{Austin's addition to number 10 haha!}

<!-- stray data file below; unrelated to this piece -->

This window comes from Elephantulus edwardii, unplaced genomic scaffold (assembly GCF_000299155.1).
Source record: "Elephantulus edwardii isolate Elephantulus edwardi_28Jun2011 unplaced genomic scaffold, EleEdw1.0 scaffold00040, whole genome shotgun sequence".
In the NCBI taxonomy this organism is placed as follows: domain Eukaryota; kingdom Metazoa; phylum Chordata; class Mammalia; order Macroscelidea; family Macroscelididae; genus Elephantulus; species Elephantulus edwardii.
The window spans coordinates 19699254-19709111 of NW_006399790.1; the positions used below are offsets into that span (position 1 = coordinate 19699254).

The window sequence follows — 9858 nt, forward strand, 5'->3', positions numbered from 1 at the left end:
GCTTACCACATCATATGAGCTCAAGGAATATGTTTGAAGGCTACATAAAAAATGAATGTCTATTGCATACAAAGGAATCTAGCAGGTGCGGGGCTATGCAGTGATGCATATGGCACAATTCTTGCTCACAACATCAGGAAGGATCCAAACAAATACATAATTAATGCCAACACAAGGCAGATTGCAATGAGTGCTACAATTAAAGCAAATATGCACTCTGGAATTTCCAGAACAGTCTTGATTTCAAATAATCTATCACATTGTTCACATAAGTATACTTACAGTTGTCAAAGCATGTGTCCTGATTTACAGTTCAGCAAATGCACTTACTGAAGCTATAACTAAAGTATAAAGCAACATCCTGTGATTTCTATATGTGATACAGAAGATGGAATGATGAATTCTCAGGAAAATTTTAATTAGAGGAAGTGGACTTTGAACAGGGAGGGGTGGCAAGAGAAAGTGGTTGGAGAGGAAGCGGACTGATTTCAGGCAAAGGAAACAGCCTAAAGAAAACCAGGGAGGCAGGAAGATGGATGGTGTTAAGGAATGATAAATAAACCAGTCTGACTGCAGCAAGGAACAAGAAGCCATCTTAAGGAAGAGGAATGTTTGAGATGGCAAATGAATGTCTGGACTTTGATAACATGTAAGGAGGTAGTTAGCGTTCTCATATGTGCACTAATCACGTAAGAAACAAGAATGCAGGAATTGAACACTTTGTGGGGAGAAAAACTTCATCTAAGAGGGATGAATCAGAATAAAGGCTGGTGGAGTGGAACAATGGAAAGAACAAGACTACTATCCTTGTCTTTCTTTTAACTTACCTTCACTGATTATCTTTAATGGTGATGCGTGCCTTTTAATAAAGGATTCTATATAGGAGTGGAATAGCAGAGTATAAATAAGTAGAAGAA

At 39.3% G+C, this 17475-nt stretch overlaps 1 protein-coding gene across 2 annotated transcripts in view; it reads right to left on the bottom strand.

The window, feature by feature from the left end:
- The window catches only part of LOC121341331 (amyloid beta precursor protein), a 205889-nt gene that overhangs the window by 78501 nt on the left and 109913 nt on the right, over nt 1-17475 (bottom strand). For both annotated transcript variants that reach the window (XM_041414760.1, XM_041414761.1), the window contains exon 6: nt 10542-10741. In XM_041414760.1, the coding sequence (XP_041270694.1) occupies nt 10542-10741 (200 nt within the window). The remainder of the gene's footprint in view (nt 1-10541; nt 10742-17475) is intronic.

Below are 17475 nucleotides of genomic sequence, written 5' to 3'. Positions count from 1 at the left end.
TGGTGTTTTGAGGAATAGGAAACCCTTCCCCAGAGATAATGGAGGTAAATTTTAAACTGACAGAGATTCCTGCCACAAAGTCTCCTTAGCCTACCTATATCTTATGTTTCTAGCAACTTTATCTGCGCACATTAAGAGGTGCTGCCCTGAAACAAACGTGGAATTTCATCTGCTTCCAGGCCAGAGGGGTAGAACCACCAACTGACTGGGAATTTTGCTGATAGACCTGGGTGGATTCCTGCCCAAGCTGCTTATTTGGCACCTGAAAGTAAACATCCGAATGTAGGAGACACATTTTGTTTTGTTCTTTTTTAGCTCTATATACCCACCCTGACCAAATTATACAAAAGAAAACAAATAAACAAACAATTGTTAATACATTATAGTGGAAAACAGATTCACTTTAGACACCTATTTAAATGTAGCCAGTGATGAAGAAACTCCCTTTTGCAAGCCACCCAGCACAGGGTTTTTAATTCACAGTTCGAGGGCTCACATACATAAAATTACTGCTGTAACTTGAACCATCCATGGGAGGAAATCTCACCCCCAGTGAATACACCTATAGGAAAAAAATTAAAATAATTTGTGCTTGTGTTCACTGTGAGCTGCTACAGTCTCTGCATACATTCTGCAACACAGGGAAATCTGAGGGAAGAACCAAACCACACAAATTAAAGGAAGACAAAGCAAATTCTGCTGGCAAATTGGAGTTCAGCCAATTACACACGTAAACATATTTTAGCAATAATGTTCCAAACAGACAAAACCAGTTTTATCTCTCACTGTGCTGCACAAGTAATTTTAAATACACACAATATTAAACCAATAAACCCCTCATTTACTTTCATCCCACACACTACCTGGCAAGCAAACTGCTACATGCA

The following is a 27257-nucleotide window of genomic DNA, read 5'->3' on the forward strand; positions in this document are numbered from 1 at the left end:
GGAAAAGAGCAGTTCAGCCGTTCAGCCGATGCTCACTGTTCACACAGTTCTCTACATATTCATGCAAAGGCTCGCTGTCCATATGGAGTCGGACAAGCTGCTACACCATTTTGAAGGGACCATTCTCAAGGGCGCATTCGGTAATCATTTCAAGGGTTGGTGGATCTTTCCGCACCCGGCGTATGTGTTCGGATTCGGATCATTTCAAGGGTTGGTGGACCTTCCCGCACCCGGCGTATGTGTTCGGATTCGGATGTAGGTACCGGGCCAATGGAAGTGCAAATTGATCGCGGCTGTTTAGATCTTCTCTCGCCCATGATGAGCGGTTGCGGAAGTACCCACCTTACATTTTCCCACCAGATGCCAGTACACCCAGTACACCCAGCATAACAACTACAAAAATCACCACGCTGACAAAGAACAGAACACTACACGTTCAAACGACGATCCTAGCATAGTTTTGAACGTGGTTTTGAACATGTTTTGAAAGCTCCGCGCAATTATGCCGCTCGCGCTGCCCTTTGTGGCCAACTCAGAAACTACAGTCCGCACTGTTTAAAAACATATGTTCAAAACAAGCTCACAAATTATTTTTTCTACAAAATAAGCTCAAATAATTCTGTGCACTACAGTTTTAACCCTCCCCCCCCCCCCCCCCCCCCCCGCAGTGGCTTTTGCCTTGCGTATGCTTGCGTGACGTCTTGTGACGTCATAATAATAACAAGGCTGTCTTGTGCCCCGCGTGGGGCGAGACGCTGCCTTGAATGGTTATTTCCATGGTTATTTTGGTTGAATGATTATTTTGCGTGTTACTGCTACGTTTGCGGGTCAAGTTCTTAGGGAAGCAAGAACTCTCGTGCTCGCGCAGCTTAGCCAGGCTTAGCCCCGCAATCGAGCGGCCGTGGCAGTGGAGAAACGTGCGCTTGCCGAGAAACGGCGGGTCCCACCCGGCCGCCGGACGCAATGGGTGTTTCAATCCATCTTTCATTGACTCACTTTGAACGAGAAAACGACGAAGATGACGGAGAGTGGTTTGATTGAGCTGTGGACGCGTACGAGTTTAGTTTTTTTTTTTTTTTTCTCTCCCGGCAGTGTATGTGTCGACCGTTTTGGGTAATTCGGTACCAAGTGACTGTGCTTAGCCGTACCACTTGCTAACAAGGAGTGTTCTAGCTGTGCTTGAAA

During our attempts to move Evan into the right spot, he began to have even more heart decelerations, but this time dipping way lower than before. His heart rate normally hovered around the 135-140 beats per minute mark, but he dipped down into the low 50's. It was nothing short of terrifying hearing it go so slow and waiting for it to pop back up, hoping it would come back up. My nurse ran and called my OB to suggest an internal fetal monitor that way we would have an accurate reading on his heart rate. She was hoping it was a monitor issue, but she was nervous. The OB after seeing the strip decided to cancel the rest of his clinic appointments and come stay with me until baby boy decided to make his debut. While we waited for the OB to come and place the internal monitor we had a few contractions where we couldn't find his heart rate at all and that silence was torture. The nurse frantically moved the heart rate monitor around my belly when I would contract, desperate to find his heart tones, but was having a hard time. I was so scared because it was clear that something was wrong, but I wasn't having any bleeding or anything else to indicate a torn vessel or cord separation, so it was either cord compression or something else. I started to feel a crazy amount of pressure. Pressure I am all too familiar with from Ellie's birth, but seeing how I was only a 4 about 40 minutes prior I thought there was no way I could be much further along than that. But then I began to shake and I knew I had to be close. Austin kept asking if I was cold and if I needed more blankets as I shook uncontrollably and I mean massive muscle tremors and chattering teeth type shaking. I explained that I was confident I was in transition. I told the nurse and before she could do anything, in walked my OB. He started to unwrap the internal fetal monitor when he noticed my aggressive shaking and asked how I was feeling. "Pressure. Lots of pressure." I answered. He did a cervical check and he said "well Sammie you are fully dilated. Let's get this baby out ok?" me and the nurse jumped for joy. We both were so, so relieved (I'm sure Austin was too). My nurse immediately got into action of getting the room ready while a NICU nurse came in and introduced herself. She said she would be there for the birth and that because of his dipping heart rate, she had been monitoring Evan's progress. She wanted to be there in case he needed any extra help or if heaven forbid, help rush him to the NICU. My OB left for a few minutes to change his clothes while I sat there and tried with all my might NOT to push (so much harder than you'd imagine). In ran my OB and immediately we started to push with my contractions. Evan's heart rate was impossible to find and by the glances my OB and nurse were sharing, I knew it wasn't good. I was told we needed to get him out right away so I pushed longer and harder and didn't stop until I felt Evan's head come out. That's when the OB said "don't worry, but the cord is wrapped around his neck, I need you to stop pushing so I can get it off". He tried to wrap his finger under the cord to pull it up and over his head, but it was wrapped so tightly he couldn't even fit his finger in between the cord and little Evan's neck, so he had to cut it off right then and there. Evan wasn't even fully delivered (his body still hadn't even been pushed out) and already his cord had been cut. One more push later and Evan came screaming into the world and he. was. mad. I immediately sobbed from relief and happiness because it all had been so intense... going from a 4 to fully dilated in 40 minutes was insane enough, but having the cord so tightly wrapped around his neck that they had to cut it off was so, so scary! I just wanted everything to be ok and with every cry and whimper I knew he was ok. Better than ok... he was perfection... See?